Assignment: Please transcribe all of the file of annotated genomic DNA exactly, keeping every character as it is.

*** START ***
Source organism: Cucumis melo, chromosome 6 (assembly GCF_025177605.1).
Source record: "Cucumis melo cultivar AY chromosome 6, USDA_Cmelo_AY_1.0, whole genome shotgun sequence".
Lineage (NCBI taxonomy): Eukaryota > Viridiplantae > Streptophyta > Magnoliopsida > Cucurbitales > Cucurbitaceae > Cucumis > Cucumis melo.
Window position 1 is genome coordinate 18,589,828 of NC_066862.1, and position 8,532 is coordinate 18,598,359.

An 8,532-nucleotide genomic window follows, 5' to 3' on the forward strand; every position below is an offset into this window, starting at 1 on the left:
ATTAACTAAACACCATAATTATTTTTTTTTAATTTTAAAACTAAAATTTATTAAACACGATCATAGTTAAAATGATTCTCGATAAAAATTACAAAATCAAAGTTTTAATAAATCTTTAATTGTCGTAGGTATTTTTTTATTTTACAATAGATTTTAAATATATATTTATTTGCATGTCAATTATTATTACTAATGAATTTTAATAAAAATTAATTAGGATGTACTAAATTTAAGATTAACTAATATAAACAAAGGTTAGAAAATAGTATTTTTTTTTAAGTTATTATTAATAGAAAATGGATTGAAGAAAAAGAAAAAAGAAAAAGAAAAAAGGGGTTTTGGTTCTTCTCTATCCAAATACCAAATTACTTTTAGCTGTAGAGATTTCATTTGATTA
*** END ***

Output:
Source organism: Cucumis melo, chromosome 6 (assembly GCF_025177605.1).
Source record: "Cucumis melo cultivar AY chromosome 6, USDA_Cmelo_AY_1.0, whole genome shotgun sequence".
Lineage (NCBI taxonomy): Eukaryota > Viridiplantae > Streptophyta > Magnoliopsida > Cucurbitales > Cucurbitaceae > Cucumis > Cucumis melo.
Window position 1 is genome coordinate 18,589,828 of NC_066862.1, and position 8,532 is coordinate 18,598,359.

An 8,532-nucleotide genomic window follows, 5' to 3' on the forward strand; every position below is an offset into this window, starting at 1 on the left:
ATTAACTAAACACCATAATTATTTTTTTTTAATTTTAAAACTAAAATTTATTAAACACGATCATAGTTAAAATGATTCTCGATAAAAATTACAAAATCAAAGTTTTAATAAATCTTTAATTGTCGTAGGTATTTTTTTATTTTACAATAGATTTTAAATATATATTTATTTGCATGTCAATTATTATTACTAATGAATTTTAATAAAAATTAATTAGGATGTACTAAATTTAAGATTAACTAATATAAACAAAGGTTAGAAAATAGTATTTTTTTTTAAGTTATTATTAATAGAAAATGGATTGAAGAAAAAGAAAAAAGAAAAAGAAAAAAGGGGTTTTGGTTCTTCTCTATCCAAATACCAAATTACTTTTAGCTGTAGAGATTTCATTTGATTA